Brooke Eden learned to love herself after falling in love
NASHVILLE, Tennessee -- Country singer Brooke Eden shines with that glow that engaged people have as she counts down the days to her upcoming beachfront wedding, chatting about travel preparations and mother-in-laws bonding over text messages.
For the Florida-born singer, falling in love came hand-in-hand with learning to love herself as well. That meant taking care of herself after long stretches of touring left her physically ill, but also re-introducing herself to fans.
"This chapter of writing music was the first time that I was writing just for me," said Eden, whose new EP, "Choosing You," came out in July. "I was not writing toward what other people wanted me to say or what other people wanted me to write. I was really writing my heart, and it's the first time that I really wrote like within this self-love chapter of my life."
Eden released her first new music in years in 2021 with a trilogy of sunshiny singles, including the Motown-inspired "Sunroof," in which she introduced the world to her longtime girlfriend, now fiancee, Hilary Hoover. Her follow-up EP this summer went deeper into the sound of soulful country pop as Eden explored her personal growth and resilience.
Eden talked to The Associated Press about her decision to publicly come out as queer, escaping toxic situations and having a viral moment with country star Trisha Yearwood. Responses have been edited for brevity and clarity.
AP: The track "Left You For Me" is about escaping a bad relationship because you've learned to love yourself first. What did that message mean for you?
Eden: For me, this song meant I was leaving behind all of these expectations of what other people thought my life should be. My own expectations for my life. And that was really the first time in my life where I asked myself, "What would make you happy? What would make you feel like you're the best version of yourself?" And that was the first time I did that.
AP: The EP is written from the perspective of someone in love and you got engaged to Hilary during the process. How much of the music is reflective of your personal life?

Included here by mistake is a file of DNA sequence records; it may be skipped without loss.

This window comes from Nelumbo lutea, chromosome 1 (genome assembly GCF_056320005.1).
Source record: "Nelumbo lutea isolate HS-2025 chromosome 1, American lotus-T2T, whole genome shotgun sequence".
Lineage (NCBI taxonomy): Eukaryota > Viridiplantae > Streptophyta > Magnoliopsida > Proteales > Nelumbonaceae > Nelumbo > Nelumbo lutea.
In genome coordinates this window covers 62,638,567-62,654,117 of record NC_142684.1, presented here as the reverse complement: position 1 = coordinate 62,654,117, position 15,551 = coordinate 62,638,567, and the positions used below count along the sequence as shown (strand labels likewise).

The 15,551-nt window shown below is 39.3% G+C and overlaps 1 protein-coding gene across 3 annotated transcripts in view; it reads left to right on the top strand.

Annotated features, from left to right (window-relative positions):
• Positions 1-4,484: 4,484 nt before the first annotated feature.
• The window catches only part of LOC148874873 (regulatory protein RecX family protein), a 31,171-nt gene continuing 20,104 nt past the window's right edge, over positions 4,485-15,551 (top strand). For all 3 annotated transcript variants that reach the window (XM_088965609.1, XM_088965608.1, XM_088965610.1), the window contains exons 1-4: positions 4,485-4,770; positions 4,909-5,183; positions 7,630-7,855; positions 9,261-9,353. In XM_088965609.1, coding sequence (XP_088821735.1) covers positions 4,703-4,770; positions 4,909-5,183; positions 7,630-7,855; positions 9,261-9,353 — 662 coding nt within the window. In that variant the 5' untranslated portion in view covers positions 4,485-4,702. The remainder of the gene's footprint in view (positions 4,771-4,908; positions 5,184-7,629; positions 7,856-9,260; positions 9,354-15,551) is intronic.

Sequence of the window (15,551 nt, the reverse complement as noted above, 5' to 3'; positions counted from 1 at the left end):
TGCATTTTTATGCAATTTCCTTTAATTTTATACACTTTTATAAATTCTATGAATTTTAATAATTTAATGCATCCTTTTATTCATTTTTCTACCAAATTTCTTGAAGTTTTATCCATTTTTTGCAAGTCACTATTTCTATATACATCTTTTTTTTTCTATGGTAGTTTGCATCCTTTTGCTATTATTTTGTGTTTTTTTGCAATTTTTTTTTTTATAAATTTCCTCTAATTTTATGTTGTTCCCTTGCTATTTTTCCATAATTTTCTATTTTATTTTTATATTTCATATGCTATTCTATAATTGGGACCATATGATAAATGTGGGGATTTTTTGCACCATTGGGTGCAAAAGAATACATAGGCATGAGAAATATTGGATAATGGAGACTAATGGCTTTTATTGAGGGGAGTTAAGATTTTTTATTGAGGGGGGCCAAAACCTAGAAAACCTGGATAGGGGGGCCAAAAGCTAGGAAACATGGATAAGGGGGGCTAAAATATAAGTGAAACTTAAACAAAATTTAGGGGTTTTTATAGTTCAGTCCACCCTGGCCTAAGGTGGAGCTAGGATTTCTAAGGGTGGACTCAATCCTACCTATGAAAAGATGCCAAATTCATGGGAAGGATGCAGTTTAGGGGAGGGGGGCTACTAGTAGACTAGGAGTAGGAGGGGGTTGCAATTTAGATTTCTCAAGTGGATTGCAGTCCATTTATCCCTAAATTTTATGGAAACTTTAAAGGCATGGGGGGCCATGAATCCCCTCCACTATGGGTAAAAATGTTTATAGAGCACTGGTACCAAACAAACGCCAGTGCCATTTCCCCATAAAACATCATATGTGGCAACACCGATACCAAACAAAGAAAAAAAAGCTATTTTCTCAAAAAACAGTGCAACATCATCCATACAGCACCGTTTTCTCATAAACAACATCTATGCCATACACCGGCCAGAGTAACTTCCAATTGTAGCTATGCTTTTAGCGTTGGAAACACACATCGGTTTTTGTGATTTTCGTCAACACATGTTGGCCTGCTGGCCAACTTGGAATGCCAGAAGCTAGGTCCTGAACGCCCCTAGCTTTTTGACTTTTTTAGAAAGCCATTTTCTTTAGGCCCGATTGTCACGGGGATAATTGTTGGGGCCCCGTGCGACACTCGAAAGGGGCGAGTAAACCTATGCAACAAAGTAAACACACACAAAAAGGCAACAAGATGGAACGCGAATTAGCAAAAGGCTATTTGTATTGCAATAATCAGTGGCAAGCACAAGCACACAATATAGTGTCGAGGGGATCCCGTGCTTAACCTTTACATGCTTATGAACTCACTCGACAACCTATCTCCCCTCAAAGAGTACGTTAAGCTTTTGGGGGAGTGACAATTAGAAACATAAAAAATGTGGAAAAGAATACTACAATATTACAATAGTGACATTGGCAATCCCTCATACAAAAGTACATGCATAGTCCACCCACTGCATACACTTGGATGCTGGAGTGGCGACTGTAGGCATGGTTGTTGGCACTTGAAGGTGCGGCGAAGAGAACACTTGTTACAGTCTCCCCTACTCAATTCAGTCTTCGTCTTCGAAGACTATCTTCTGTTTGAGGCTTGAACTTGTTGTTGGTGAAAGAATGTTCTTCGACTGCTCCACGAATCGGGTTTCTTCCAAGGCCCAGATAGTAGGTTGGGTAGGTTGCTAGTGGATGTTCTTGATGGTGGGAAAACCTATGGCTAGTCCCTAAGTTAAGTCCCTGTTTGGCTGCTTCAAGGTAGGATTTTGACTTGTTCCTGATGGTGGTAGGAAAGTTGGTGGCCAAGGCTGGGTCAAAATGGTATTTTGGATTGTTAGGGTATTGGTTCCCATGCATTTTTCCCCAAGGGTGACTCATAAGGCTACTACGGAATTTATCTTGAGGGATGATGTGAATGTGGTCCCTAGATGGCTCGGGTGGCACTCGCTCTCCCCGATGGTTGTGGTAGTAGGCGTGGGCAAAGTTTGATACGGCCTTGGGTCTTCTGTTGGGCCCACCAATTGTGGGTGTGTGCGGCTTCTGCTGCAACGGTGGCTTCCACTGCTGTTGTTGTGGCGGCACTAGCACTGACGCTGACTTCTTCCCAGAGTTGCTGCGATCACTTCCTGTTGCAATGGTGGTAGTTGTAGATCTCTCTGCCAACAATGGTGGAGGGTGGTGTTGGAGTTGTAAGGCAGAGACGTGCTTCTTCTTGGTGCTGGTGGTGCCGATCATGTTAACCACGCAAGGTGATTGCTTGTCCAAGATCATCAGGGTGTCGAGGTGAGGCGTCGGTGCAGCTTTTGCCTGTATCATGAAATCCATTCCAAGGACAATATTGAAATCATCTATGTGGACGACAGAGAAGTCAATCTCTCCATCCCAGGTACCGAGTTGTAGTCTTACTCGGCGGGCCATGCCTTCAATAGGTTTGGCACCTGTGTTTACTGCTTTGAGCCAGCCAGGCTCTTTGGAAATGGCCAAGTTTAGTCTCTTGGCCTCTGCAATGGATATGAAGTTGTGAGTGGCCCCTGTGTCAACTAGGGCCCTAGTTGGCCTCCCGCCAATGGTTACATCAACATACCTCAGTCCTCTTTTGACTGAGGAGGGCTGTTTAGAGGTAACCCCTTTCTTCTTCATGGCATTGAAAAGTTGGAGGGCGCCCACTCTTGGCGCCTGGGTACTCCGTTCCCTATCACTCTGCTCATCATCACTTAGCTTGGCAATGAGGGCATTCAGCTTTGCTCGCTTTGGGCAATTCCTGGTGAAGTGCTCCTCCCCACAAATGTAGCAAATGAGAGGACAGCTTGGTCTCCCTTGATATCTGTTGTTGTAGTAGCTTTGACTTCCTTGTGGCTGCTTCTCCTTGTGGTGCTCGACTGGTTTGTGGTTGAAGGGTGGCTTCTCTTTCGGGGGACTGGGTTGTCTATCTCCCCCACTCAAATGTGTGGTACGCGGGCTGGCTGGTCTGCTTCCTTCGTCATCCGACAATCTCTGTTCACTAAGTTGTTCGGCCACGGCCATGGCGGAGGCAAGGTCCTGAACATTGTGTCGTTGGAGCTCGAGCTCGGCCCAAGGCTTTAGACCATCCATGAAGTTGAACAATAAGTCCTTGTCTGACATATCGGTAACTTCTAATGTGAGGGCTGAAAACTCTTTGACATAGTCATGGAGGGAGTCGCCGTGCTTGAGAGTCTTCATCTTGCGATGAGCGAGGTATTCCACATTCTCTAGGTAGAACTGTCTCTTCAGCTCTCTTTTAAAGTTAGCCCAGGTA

Eden: I write about love constantly because it's something that was so foreign to me until I met my fiancee. Like, I never understood Taylor Swift until 6½ years ago because I was like, "Teardrops on your guitar?'" Like, girl, get over him. He's a jerk, whatever. And now I'm like, Oh, my God. If that ever happened to me, I would be crying on my guitar, too! So love made me understand life so much more. And it helped me become a better writer. And I'm sure a better friend, more empathetic and understanding. And that goes into my songwriting. It's really cool to get to write about it from a first-person perspective of this is what love should feel like and this is what love shouldn't feel like.
AP: What made you decide this was the time to come out publicly?
Eden: It took me five years of being in the best relationship of my life -- with who I knew was the love of my life -- even for me to finally come out. And so for me, it was a few different factors that went into me finally coming out. One was I was actually physically ill. I got ulcers in my small intestine that were not curable by medicine. They were only curable by me getting right with myself and becoming aligned with who I was. And so that was a big light bulb moment of like, "OK if I want to be a healthy human, I can't just be physically healthy. I also have to be mentally healthy." And you can't be mentally healthy if you're hiding a huge part of who you are ... And I was reading a book called "Untamed" by Glennon Doyle, and she was talking about integrity and just clearly defined it as integrity is when you are to the world who you are in your home. And I realized that I was living my life with no integrity. And then I didn't want to continue to live my life with no integrity anymore. So I hollered at Hillary, my fiancee, and I was like, "Babe, I just had this light bulb moment. I have to come out." And she was like, "Finally, thank God, praise the Lord."
AP: There was this video that was popular on social media last year of Trisha Yearwood introducing you at the Grand Ole Opry. And she changed the lyrics of her famous song "She's in Love With the Boy" so you both could sing it. What does it mean to have her support you in that way?
Eden: She was like, "People have come up to me after shows and said, 'Hey, don't tell anyone, but I sing 'He's in love with the boy' or don't tell anyone, but I sing 'She's in love with the girl.'" And she's like, "I've always wanted to have a moment for that, and I just don't think that there could be a better moment than to celebrate y'all's engagement and Pride Month and the 30th anniversary of this song." ... And just to get the reaction that we got from the Opry crowd, it just made me feel like a whole new wave of country music is happening and everyone's invited and everyone has a place here. And there is a safe place here for the LGBTQ community and also other marginalized communities here in country music. ... It was so huge. And to have someone as iconic as Trisha Yearwood be the mouthpiece of love is love and not just saying it, but actually putting action to those words. It meant the whole world.